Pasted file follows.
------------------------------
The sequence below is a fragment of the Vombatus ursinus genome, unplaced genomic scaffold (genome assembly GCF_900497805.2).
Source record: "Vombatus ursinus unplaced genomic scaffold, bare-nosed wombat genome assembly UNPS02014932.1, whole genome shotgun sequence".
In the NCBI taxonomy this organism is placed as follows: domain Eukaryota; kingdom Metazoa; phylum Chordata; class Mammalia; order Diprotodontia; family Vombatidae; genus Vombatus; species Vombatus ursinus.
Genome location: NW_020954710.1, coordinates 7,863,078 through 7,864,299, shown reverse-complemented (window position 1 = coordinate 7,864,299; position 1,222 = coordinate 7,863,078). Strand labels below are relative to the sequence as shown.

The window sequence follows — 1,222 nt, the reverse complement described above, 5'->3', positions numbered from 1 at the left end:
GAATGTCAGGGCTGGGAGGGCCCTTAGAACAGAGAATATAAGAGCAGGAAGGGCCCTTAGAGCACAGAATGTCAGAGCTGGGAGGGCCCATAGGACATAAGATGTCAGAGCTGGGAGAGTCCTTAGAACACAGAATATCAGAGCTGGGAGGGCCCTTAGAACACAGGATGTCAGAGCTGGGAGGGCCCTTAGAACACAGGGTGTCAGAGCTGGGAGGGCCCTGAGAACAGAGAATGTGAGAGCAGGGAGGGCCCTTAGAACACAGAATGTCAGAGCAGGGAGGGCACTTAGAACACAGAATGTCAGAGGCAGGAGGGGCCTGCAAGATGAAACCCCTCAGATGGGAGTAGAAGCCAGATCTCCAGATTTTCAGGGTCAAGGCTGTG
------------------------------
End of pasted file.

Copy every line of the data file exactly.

The sequence below is a fragment of the Vombatus ursinus genome, unplaced genomic scaffold (genome assembly GCF_900497805.2).
Source record: "Vombatus ursinus unplaced genomic scaffold, bare-nosed wombat genome assembly UNPS02014932.1, whole genome shotgun sequence".
In the NCBI taxonomy this organism is placed as follows: domain Eukaryota; kingdom Metazoa; phylum Chordata; class Mammalia; order Diprotodontia; family Vombatidae; genus Vombatus; species Vombatus ursinus.
Genome location: NW_020954710.1, coordinates 7,863,078 through 7,864,299, shown reverse-complemented (window position 1 = coordinate 7,864,299; position 1,222 = coordinate 7,863,078). Strand labels below are relative to the sequence as shown.

The window sequence follows — 1,222 nt, the reverse complement described above, 5'->3', positions numbered from 1 at the left end:
GAATGTCAGGGCTGGGAGGGCCCTTAGAACAGAGAATATAAGAGCAGGAAGGGCCCTTAGAGCACAGAATGTCAGAGCTGGGAGGGCCCATAGGACATAAGATGTCAGAGCTGGGAGAGTCCTTAGAACACAGAATATCAGAGCTGGGAGGGCCCTTAGAACACAGGATGTCAGAGCTGGGAGGGCCCTTAGAACACAGGGTGTCAGAGCTGGGAGGGCCCTGAGAACAGAGAATGTGAGAGCAGGGAGGGCCCTTAGAACACAGAATGTCAGAGCAGGGAGGGCACTTAGAACACAGAATGTCAGAGGCAGGAGGGGCCTGCAAGATGAAACCCCTCAGATGGGAGTAGAAGCCAGATCTCCAGATTTTCAGGGTCAAGGCTGTG